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SBS Newsletter – February 2009

In this issue

Robert PollinSocial Responsibility Shapes Economist’s Approach
The Political Economy Research Institute, part of the College of Social and Behavioral Sciences at UMass Amherst, is always engaged in pushing out analytic and policy boundaries in real-world economics to promote social justice and equality. These days, Robert Pollin (economics), founding co-director of PERI, has been receiving a lot of national media attention for his unique work in classifying green jobs, fundamental to formulating job creation estimates that are necessary to support the economic stimulus and provide needed relief to the American people. In fact, on request of the U.S. Department of Energy, Pollin has made modeling the green recovery program for the Obama administration a key priority. Read more...

Emily WestOn Valentines…and Other Media Messages
With February being the month of hearts, flowers and Valentine’s cards, we turn to Assistant Professor Emily West (communication), who is UMass Amherst’s “expert” on the greeting card—the subject of her dissertation. In Greeting Cards: Individuality and Authenticity in Mass Culture, West focused on “how cards are incorporated into personal, emotional communication—despite the fact that they are mass-produced and commercial—and how that tension is managed by both producers and consumers of cards.” But when it comes to Valentine’s cards, they came into being long before the “Hallmark holiday” phenomenon and mass production. Read more...

Zac BissonnetteStudent Financial Blogger to Publish Book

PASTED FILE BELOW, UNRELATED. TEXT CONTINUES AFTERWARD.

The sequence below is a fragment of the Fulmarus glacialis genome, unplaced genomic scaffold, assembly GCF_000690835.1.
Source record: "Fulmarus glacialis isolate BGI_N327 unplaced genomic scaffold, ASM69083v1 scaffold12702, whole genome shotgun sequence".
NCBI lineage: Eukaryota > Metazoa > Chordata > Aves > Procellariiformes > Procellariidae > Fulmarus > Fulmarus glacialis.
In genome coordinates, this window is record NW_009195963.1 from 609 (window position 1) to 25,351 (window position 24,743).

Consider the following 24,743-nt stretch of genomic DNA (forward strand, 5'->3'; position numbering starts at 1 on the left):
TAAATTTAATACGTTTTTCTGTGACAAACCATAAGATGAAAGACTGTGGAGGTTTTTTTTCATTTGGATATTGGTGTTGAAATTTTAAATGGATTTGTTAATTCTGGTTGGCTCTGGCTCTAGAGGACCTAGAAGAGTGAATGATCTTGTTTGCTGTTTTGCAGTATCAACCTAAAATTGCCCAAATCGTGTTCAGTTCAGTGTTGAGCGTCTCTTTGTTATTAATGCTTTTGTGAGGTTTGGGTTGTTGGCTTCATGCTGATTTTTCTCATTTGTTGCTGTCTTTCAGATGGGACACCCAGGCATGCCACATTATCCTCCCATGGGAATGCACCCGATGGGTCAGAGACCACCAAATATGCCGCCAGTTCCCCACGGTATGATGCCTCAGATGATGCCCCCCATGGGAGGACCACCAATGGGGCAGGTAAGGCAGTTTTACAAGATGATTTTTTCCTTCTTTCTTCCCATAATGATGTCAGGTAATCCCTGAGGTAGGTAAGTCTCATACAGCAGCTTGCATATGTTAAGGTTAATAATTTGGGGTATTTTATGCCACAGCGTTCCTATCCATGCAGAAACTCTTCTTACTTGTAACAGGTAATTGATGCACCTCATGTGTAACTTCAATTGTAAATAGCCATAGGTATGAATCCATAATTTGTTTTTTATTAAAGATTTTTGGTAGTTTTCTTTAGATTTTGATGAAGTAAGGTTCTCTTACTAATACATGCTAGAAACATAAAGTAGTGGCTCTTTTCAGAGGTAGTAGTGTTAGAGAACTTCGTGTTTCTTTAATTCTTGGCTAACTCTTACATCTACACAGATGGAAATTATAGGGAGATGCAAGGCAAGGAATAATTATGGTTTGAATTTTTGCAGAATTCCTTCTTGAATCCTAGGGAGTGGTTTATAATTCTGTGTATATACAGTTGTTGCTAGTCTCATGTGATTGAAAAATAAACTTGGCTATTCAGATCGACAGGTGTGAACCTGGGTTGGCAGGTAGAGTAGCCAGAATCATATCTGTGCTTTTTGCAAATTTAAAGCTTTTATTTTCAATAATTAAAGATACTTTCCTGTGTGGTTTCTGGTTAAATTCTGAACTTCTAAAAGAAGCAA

Zac Bissonnette ’11 (legal studies) is not your typical college student. An editor for AOL’s and, and blogger for, this 20-year-old has a new entry on his already impressive resume: a book deal. Publishers Weekly announced last month that the publishing company Portfolio beat out other bidders at auction for his first book. Read more...

Sara AfzalI Love Paris Every Moment…
“I have looked forward to studying abroad in Paris since I first started to learn French in middle school,” says Sara Mitra Afzal ’09 (journalism). “As my first French teacher described the art museums and historical sites, I became intrigued with the culture. I’ve continued to study the language, even though I knew the only way for me to truly improve my speaking is to be around native French speakers. Studying at the Université de Paris Diderot is giving me this opportunity.” Read more...

And other topics of interest...

Robert C. HolubCampus Budget Crisis Updates
Chancellor Holub has outlined a process for the UMass Amherst campus to move forward as it deals with major budget cuts. Among his recommendations, he is proposing a major realignment of existing colleges, including SBS. He says, "The colleges to be eliminated would be the College of Humanities and Fine Arts; the College of Natural Resources and the Environment; the College of Natural Sciences and Mathematics; and the College of Social and Behavioral Sciences." From these four, he proposes that two new colleges would be formed: a College of Humanities, Arts, and Social Sciences (CHASS) and a College of Natural Sciences (CNS). In response to requests at the general meeting of the Faculty Senate for more faculty input into the decision-making process, Holub also has formed a Task Force on Reorganization that will review issues of campus reorganization and make recommendations to him. Read more...

Kevin MorrisMorris Promoted to Head Football Coach